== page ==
This was first pointed out to me while I was cooking a rhubarb syrup that contains juniper berries. I had tripled my recipe, because I needed to make a huge batch that week. The sous chef was alongside me prepping for the evening service, and he noted that the syrup smelled different to usual. (We make this syrup weekly, so he’d become used to it on the stove for a few hours every Wednesday.) The aromatics of the juniper were much heavier than normal so as we chatted about it he suggested an idea that was wholly new to me: There was no need to multiply the amount of juniper in the recipe in proportion to the other ingredients, because it would continue to extract flavour at an exponential rate in a bigger recipe.
This was pretty confusing to me. I’m a pretty logical person, so this was a kind of frustrating wild card. How could I change the flavour when everything is the same, just bigger. But it’s not the same. Today, I finally considered that there is actually one variable. The recipe is being cooked for longer. The larger volume of water and rhubarb takes longer to heat, and longer for the rhubarb to break down, so the spice element is being infused for longer.
Special thanks to r/AskCulinary, where a user suggested to me that large volumes take longer to cool, so would continue infusing for longer. At first, I thought it wasn’t relevant because I strain the syrup as soon as possible while still hot, but actually it was just what I needed to take the tiny leap of considering the reverse of this.
And also to Mitch Keane, who distills for The West Winds Gin, for allowing me to pick his brains about the balancing act of capturing those strong spice flavours.
There are other ways that you could accidentally over infuse a recipe, which I’m still wrapping my head around, but I’m so pleased to have figured this one out.
I’ve always been moved by the memory associations that people have with certain smells and flavours. Rinquinquin reminds me of nasturtiums in my mother’s garden. Yamazaki is cruising through blistering hot summer air past a crispy dry field. Every time I pick up something in a spirit or a drink, processing that information seems to dig up a memory at random. Marmalade is pretty much always the cumquat jam that my best friend’s mum made when I was eight years old, but sometimes it’s the dirty chopping board in the kitchen of the share house I lived in when I was 20 (one of the boys in that house ate a lot of toast).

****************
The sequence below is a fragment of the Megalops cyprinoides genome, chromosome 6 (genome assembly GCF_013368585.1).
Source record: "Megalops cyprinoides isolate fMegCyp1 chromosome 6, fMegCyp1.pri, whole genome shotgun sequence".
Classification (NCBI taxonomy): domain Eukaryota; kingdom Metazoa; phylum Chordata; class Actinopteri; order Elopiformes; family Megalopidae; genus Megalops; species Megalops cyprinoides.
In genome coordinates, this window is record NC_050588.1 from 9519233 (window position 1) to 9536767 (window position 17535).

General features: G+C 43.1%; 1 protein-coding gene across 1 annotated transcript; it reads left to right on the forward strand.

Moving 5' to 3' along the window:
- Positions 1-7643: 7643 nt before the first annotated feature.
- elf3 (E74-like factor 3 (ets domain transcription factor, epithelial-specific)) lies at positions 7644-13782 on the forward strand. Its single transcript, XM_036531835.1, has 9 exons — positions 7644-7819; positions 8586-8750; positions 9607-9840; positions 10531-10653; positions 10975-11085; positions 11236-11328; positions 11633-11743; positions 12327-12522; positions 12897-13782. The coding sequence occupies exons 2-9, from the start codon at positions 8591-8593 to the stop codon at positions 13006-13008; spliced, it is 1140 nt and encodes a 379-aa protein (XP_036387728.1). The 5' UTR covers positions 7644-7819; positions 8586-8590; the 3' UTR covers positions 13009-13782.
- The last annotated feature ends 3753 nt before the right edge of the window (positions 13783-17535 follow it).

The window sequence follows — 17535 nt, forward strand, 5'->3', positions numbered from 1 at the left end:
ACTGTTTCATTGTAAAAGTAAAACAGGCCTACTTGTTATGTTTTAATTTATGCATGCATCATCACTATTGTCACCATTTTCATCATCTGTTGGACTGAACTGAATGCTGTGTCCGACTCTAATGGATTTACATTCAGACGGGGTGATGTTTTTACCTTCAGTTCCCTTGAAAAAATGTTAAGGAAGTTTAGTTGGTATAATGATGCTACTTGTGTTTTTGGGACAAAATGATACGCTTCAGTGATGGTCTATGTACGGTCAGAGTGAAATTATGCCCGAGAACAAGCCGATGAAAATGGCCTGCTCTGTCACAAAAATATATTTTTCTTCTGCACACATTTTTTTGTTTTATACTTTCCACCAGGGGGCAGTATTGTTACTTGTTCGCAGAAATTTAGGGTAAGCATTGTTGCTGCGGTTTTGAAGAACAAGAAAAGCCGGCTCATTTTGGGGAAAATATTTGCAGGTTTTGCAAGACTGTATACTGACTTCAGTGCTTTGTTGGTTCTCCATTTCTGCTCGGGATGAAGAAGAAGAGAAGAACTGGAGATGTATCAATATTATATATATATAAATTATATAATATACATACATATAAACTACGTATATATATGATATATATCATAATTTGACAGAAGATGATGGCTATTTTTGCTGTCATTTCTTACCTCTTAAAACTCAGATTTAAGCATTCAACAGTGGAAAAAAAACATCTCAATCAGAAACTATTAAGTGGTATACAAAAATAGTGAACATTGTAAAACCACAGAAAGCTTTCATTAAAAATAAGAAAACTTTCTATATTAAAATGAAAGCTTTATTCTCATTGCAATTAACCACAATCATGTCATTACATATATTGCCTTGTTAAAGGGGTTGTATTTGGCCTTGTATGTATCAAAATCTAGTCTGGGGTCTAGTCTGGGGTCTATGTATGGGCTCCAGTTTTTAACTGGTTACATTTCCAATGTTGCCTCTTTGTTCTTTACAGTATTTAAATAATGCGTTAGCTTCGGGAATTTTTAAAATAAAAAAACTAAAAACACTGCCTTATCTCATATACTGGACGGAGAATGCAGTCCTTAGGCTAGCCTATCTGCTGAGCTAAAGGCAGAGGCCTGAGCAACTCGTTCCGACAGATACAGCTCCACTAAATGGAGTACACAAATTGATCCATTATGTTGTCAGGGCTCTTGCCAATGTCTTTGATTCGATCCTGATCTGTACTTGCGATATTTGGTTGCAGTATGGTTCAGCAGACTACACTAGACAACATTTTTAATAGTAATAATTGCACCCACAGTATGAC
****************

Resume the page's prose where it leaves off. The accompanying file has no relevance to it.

Actually, it’s not that surprising. The part of our brain that processes smell is closely connected to both the amygdala and the hippocampus where our emotions and memories are processed.
So liquid nitrogen is a pretty fun toy for me. The fog produced from mixing it with liquid can be voluminous and dramatic, and more importantly, you can scent that cloud. I’ve been trying to recreate the smell of bushfire in summer, because I feel like that’s something that a lot of Australians are familiar with. I’ve been spending some time in aromatherapy and soap shops and trying to create some of my own herb and spice infusions. There’s a sweet note from that eucalyptus sap boiling that I couldn’t quite get from honey, but a fenugreek tincture seems to capture that earthiness without overpowering the others scents. Also strawberry seems to work really well, maybe just because it’s a such a summer smell.
I was a little nervous at first about mixing ingredients with nitrogen at random, because I was worried that I might somehow extract a toxic chemical with the fog and accidentally create a poisonous gas, but further research settled that. The fog isn’t nitrogen or smoke. It’s just water molecules suspended in the air, in the same way as when you can make misty little clouds with your breath on a cold night. However, the fog from liquid nitrogen displaces oxygen so if you go super overboard there’s the potential that you could asphyxiate peeps, which would obviously suck if you were just trying to make them feel like they really were in a rain forest.